Trees of the Southwest Corner of Down Under - West Wind Hardwood
Wood from Downunder

The region of Western Australia is a special corner of the world – now one of my favourite places for bush walking and just being out in the woolly wild. Well, it could be if I lived there  Much of the plant life in these forests is unique to the south-west of Western Australia. Trees such as the tingle only occur in this small area and as such provide a window to the past. Some of the plants have origins that can be traced back 65 million years to the super continent Gondwana when Australia was joined with what are now Africa, India, Antarctic and South America.


Photo by Jan Nielsen – Pembroke, WA – January 2016

Thrombolites – as seen at Lake Clifton, WA – are ancient forms of microbial communities that photosynthesize. 
They are believed to resemble the earliest forms of life on Earth. December 2015 – Photos by Jan Nielsen

As all continents throughout the centuries have struggled with mismanaged logging practices, Australia has struggled too. Eucalyptus constitute the major hardwood timber resource of Australia. Massive clearing of timbered land for wood chip production have met with opposition from Australian environmentalists. The good news: between Augusta, Pemberton and Walpole, a continuous chain of national parks and nature reserves protect swathes of pristine wilderness.


Red Tingle Tree with Buttress Base – Photo by Jan Nielsen – January 2016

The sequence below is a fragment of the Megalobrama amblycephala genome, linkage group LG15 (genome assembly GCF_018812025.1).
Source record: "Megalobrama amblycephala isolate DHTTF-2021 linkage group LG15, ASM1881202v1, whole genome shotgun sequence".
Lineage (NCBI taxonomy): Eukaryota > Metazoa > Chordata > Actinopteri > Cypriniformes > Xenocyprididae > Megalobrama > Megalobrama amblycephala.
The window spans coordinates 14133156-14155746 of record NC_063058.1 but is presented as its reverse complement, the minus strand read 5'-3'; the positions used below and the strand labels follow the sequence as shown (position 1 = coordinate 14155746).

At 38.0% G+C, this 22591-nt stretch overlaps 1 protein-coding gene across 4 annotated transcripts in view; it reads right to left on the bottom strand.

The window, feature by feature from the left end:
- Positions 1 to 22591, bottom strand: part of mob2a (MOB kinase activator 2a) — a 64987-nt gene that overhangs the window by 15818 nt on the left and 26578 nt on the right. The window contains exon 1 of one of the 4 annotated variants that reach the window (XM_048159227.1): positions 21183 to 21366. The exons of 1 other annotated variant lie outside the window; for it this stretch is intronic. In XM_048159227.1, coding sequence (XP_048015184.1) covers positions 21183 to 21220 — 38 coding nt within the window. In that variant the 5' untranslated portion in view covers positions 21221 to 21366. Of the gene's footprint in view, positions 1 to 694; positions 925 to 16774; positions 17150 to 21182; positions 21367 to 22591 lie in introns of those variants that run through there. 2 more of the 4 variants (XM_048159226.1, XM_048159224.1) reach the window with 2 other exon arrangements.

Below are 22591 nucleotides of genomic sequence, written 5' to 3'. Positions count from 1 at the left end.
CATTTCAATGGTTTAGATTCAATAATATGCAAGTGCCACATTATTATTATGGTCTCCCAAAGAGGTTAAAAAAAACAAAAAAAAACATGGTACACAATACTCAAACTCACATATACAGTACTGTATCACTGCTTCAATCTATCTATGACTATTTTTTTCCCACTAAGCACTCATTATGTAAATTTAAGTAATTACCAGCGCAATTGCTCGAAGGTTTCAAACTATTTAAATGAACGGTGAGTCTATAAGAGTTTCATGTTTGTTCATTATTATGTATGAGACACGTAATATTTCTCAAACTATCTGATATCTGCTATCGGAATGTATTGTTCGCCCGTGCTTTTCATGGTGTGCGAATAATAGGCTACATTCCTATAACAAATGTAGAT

Just thinking of the giant red tingles makes one feel tingly all over 😉  Yet you say it’s just another eucalyptus?!  Well my friend, the Red Tingle (Eucalyptus jacksonii) is one of the tallest trees in the state of Western Australia; measuring up to 24 metres round at the base and to a height of 75 metres and living up to 400 years.  Unfortunately they have a very shallow root system; growing a buttressed base and can be easily disturbed and damaged.  Due to a climate change over millions of years, their distribution is shrinking and now found primarily in the Walpole-Nornalup National Park.  You were introduced to Grandma Tingle in our last news letter.  We unfortunately were unable to visit THE Giant Tingle Tree in the Valley of Giants due to our mode of transport, the ‘people-mover’ van.  This tree has a circumference at breast height of about 22 m with a height of 30 m.